Sony Fires Off Multiple MP Options in April’s PS+ Freebies
Another month, another slate of unexceptional games from Sony to fill out their PS+ free offerings. This round, they’ve deliberately focused on a broad range of games with multiplayer capabilities, spanning from brawlers to shooters and Pokemon clones. They’re once again lacking a potent title in their lineup, though, which makes it yet another month full of unique but shrug-worthy indies for their subscribers. Let’s dig into the games.
Drawn to Death
From Okami’s watercolor aesthetic to the upcoming game Cuphead that mirrors a classic cartoon, games that adopt the look of hand-drawn or handcrafted artwork come preloaded with a degree of charm. The experience in seeing analog artistry rendered in a digital realm can help games overcome run-of-the-mill controls or level design, even going so far as to provide a unique form of narrative in the reason for their existence. Drawn to Death doesn’t quite get to those depths, but the concept behind this multiplayer shooter does add a little something extra. Violent visuals are sketched out on lined paper to resemble the doodles of a school-aged kid, while also exploring the kind of warped imagination one might expect out of ‘em: belching zombies, machine gun toting teddy bears, and giant pencils as instant-death hazards in a wide array of landscapes. Drawn to Death was released for free on its street date.
Lovers in a Dangerous Spacetime
Just a few short months after appearing as a freebie for that other console’s membership service, Sony has made available Lovers in a Dangerous Spacetime for PS+ members to download. Before, I likened the experience to the cooperative synergy found between the band of misfits aboard the Millenium Falcon in the original Star Wars, notably the scene where they escaped and engaged in a dog fight with the Empire’a aerial forces. It’s the kind of scenario that Han Solo probably couldn’t have gotten out of by himself, just like Lovers in a Dangerous Spacetime isn’t really the kind of game one should be engage by themselves, as a big chunk of the fun here comes in multiple players bouncing between stations while navigating their airship.
Invizimals: The Lost Kingdom
From Pokemon to Skylanders and everything in between, it’s hard to keep track of all those youth-oriented gaming franchises built around collecting certain kinds of critters. Invizimals has previously operated as a PS Portable version of Pokemon, in which the player collects and trains outlandish animals for the purposes of squaring off with others. This latest installment, The Lost Kingdom, was released in tandem with the PS Vita’s Invizimals: The Alliance for the purposes of cross-platform competition. Critics have summed up The Lost Kingdom as little more than a functional platform game with very little interest to those outside the game’s central demographic: kids who aren’t involved with the multitude of other catch-‘em-all franchises.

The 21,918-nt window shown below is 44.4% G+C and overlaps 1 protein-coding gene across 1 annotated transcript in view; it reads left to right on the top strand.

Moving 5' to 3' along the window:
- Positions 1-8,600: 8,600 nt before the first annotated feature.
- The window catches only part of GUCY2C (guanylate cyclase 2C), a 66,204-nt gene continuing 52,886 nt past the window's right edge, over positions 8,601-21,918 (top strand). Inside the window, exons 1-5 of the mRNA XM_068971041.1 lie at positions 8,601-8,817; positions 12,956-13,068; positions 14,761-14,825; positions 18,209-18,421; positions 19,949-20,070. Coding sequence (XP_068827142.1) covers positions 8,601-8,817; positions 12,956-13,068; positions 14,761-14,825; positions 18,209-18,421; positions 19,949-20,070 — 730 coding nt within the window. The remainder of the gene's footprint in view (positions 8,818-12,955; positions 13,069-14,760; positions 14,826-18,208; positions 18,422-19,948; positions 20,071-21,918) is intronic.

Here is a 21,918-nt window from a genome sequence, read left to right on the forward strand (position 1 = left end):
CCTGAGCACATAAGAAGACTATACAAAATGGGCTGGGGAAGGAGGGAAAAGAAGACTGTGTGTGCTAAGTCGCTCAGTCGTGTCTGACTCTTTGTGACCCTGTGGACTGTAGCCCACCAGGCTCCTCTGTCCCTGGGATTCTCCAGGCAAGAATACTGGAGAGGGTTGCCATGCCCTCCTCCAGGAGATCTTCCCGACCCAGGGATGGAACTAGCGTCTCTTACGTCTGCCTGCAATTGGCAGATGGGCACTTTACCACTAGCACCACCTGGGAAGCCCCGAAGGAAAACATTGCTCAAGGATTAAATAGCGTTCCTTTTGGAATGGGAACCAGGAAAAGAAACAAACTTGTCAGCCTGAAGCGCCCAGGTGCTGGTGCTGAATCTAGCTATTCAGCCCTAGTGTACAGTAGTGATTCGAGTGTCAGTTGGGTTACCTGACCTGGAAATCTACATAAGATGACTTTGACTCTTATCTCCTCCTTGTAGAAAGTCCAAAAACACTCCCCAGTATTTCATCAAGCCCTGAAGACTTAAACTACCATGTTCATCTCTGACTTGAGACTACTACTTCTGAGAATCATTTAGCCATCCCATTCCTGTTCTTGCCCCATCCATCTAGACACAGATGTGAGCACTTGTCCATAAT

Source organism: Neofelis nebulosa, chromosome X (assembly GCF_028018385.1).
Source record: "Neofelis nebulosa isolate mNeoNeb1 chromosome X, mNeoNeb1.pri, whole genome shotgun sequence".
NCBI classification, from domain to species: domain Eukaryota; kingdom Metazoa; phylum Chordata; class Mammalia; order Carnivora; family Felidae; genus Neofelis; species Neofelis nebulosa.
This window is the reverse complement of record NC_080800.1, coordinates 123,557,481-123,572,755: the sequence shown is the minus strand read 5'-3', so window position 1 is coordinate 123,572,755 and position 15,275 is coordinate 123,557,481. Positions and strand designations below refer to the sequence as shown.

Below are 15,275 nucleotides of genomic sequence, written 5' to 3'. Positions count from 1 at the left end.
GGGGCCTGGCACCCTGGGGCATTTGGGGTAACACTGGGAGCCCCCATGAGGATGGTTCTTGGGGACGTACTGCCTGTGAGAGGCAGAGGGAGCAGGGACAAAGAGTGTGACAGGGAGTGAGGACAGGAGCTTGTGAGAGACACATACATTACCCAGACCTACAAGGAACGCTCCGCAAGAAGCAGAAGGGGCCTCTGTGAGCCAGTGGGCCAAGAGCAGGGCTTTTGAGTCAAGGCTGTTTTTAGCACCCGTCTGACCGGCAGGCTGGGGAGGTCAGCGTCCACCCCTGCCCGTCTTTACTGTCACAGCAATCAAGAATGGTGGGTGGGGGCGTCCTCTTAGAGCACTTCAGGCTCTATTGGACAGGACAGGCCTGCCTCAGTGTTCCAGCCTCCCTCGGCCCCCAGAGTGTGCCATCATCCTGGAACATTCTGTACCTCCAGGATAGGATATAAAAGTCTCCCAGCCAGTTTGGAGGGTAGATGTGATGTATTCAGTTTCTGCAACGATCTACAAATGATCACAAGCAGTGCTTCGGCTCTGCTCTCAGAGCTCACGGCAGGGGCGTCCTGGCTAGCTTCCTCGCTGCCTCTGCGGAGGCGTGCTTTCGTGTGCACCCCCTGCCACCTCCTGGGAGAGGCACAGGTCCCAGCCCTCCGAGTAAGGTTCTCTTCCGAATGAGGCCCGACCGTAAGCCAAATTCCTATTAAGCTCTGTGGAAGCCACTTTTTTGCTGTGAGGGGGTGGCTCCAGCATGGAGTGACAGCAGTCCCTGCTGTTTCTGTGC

This shooter from CI Games doesn’t concern itself with innovation or gripping storytelling, instead sticking to the basics in its linear levels and first-person gunplay against, well, aliens. The way it attempts to distinguish itself is through spiked difficulty, which instead yields a frustrating and bland shooting experience that doesn’t offset its mundane progression through uninteresting maps and bland boss battles. Some have cited its competitive multiplayer as a redeeming factor, though there’s no shortage of sci-fi MP experiences out there.
10 Second Ninja
The title is self-explanatory: you have ten seconds to zip your ninja character across platform levels to eliminate the robot baddies occupying the area. The quicker you do so, the higher star rating you’ll obtain … and getting a high star rating isn’t easy. Those who’ve endured the challenge of Super Meat Boy will find some similarities in 10 Second Ninja, especially when it comes to the escalation of difficulty and the swiftness of vaulting around the levels themselves. There’s a silly story taping it all together involving Robot Hitler, but the time-attack trials throughout a hundred different levels are the reason to hunt this one down.
Curses ‘n Chaos
In Curses ‘n Chaos, two bounty hunters quest after the Elixir of Life in order to lift the curse placed upon them, which draws waves of monsters and other hostile creatures to their location. 8-bit style graphics and distinctly retro music enliven this 2D beat-‘em-up, a blend of fighting-game level layout and mild inventory usage with a few quirky mechanics thrust in there for good measure. Its charms and challenges make for a rewarding experience in either single-player or with an online buddy, though critics have cited that the endurance of said charms will vary depending on the player.